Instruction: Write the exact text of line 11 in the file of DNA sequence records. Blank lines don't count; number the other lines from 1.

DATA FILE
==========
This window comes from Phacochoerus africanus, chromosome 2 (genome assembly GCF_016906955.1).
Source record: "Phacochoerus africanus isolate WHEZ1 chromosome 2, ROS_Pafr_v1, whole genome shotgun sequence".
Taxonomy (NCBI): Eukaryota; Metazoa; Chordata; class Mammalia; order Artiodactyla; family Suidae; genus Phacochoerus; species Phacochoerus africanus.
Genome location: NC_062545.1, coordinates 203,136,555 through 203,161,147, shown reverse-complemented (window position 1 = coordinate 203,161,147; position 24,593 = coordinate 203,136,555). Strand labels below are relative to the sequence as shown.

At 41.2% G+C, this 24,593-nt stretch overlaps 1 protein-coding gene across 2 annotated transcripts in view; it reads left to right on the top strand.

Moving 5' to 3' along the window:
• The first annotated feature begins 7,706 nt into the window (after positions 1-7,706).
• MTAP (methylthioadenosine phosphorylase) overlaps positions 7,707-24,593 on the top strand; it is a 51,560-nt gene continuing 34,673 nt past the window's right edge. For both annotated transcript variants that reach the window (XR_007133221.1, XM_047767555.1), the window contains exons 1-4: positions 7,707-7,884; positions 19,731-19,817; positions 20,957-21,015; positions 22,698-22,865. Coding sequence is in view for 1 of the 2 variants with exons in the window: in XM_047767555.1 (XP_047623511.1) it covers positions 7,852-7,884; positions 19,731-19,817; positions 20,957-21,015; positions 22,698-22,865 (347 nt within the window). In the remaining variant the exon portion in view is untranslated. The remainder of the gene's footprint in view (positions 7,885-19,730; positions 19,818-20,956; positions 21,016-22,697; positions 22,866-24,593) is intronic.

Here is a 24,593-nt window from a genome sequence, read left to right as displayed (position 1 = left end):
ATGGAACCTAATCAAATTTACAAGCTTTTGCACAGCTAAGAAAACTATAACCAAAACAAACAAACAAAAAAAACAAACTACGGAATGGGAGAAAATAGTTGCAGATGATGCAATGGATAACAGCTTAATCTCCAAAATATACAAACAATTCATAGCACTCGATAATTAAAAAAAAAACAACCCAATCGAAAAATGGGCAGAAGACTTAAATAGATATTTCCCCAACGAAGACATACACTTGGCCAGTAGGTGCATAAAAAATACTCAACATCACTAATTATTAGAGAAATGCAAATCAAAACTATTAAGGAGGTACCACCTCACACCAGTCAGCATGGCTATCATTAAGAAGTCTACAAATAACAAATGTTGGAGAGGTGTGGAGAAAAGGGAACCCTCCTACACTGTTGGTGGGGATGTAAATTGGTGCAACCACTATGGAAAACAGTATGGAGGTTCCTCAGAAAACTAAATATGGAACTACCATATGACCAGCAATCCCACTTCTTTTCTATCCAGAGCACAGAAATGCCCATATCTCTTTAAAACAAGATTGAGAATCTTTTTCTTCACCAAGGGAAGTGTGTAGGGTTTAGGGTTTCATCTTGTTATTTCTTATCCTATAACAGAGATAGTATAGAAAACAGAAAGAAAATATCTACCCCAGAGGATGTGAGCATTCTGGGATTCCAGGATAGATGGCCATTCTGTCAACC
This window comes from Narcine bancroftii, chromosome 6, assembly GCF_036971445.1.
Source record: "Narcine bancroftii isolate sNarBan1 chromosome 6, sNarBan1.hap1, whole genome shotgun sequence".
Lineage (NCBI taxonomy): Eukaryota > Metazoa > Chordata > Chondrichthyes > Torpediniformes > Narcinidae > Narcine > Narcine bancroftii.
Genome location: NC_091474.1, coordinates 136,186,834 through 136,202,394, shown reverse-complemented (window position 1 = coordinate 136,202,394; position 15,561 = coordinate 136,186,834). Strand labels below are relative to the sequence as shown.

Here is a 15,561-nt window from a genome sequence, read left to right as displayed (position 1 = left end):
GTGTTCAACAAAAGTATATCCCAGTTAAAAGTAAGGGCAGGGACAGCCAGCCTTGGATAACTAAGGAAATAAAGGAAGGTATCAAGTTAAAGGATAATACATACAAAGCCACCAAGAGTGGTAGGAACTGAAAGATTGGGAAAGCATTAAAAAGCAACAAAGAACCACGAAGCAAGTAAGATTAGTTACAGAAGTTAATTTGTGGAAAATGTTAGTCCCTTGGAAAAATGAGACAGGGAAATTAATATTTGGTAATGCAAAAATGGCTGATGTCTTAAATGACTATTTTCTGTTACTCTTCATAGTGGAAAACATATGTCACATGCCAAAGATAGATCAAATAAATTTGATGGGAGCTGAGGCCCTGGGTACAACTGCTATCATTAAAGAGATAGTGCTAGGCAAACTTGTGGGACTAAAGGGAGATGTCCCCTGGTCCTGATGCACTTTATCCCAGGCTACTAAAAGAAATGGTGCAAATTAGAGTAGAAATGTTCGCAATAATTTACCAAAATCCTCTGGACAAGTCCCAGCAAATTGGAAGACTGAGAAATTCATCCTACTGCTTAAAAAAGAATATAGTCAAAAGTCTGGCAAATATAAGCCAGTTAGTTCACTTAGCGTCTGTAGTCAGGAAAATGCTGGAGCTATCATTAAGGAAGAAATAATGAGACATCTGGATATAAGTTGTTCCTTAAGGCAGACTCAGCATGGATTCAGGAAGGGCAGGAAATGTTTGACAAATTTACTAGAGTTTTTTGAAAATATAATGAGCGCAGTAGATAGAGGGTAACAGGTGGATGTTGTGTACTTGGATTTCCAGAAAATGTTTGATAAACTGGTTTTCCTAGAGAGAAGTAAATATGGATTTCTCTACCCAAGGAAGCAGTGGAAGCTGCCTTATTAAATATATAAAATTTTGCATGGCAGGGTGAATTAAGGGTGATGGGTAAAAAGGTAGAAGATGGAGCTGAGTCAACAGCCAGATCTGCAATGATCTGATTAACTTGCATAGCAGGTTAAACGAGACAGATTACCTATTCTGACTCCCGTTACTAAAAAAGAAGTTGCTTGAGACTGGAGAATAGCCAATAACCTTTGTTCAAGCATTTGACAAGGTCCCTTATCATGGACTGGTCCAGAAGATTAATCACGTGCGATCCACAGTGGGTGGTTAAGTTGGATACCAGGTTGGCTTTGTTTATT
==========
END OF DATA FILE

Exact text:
This window comes from Narcine bancroftii, chromosome 6, assembly GCF_036971445.1.